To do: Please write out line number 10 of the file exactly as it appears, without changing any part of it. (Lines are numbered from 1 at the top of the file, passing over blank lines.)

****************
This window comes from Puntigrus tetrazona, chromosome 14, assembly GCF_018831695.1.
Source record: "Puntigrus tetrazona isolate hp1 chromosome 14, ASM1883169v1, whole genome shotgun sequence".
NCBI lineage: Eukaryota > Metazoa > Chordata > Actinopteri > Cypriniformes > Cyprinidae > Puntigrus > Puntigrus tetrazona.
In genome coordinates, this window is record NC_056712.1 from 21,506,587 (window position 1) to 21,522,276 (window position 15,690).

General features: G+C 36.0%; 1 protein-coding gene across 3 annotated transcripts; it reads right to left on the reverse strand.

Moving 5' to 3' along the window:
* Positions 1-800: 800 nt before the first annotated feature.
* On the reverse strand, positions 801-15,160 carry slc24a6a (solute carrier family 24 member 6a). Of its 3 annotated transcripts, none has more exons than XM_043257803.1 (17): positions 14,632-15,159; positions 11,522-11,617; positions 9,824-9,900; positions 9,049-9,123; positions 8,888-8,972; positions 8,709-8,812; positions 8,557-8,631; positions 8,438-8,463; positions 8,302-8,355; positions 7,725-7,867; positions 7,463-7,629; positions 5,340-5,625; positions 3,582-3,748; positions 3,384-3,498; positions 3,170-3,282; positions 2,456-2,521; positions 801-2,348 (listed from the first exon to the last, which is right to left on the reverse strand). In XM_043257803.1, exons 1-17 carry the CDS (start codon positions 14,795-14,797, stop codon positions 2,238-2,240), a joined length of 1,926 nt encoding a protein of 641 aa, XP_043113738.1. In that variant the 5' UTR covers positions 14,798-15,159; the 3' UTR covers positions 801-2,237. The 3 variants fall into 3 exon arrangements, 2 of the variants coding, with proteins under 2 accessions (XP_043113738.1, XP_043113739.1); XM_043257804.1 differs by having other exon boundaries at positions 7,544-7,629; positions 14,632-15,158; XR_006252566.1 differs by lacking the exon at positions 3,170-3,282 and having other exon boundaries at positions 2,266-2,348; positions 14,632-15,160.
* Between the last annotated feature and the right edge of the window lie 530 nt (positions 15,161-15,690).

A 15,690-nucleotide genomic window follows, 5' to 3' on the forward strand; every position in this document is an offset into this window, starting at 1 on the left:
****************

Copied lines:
A 15,690-nucleotide genomic window follows, 5' to 3' on the forward strand; every position in this document is an offset into this window, starting at 1 on the left: